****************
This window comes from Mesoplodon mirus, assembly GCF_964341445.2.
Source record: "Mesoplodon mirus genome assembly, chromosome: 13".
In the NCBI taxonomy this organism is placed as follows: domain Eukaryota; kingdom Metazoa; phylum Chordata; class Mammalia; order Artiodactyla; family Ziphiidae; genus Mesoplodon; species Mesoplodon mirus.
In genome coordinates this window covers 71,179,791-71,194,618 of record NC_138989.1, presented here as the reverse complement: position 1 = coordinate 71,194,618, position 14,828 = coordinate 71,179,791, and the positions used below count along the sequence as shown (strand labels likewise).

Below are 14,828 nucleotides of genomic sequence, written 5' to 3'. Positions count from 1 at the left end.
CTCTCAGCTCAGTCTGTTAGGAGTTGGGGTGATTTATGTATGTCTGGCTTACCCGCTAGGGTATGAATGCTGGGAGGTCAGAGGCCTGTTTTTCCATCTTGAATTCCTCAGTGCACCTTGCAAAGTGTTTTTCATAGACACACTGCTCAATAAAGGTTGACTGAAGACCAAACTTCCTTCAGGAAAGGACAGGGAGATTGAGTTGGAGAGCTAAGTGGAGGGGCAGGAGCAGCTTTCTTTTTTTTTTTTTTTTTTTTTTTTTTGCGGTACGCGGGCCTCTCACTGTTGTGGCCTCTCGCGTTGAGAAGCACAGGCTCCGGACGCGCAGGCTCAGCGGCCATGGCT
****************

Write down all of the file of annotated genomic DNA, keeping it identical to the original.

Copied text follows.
This window comes from Mesoplodon mirus, assembly GCF_964341445.2.
Source record: "Mesoplodon mirus genome assembly, chromosome: 13".
In the NCBI taxonomy this organism is placed as follows: domain Eukaryota; kingdom Metazoa; phylum Chordata; class Mammalia; order Artiodactyla; family Ziphiidae; genus Mesoplodon; species Mesoplodon mirus.
In genome coordinates this window covers 71,179,791-71,194,618 of record NC_138989.1, presented here as the reverse complement: position 1 = coordinate 71,194,618, position 14,828 = coordinate 71,179,791, and the positions used below count along the sequence as shown (strand labels likewise).

Below are 14,828 nucleotides of genomic sequence, written 5' to 3'. Positions count from 1 at the left end.
CTCTCAGCTCAGTCTGTTAGGAGTTGGGGTGATTTATGTATGTCTGGCTTACCCGCTAGGGTATGAATGCTGGGAGGTCAGAGGCCTGTTTTTCCATCTTGAATTCCTCAGTGCACCTTGCAAAGTGTTTTTCATAGACACACTGCTCAATAAAGGTTGACTGAAGACCAAACTTCCTTCAGGAAAGGACAGGGAGATTGAGTTGGAGAGCTAAGTGGAGGGGCAGGAGCAGCTTTCTTTTTTTTTTTTTTTTTTTTTTTTTTGCGGTACGCGGGCCTCTCACTGTTGTGGCCTCTCGCGTTGAGAAGCACAGGCTCCGGACGCGCAGGCTCAGCGGCCATGGCT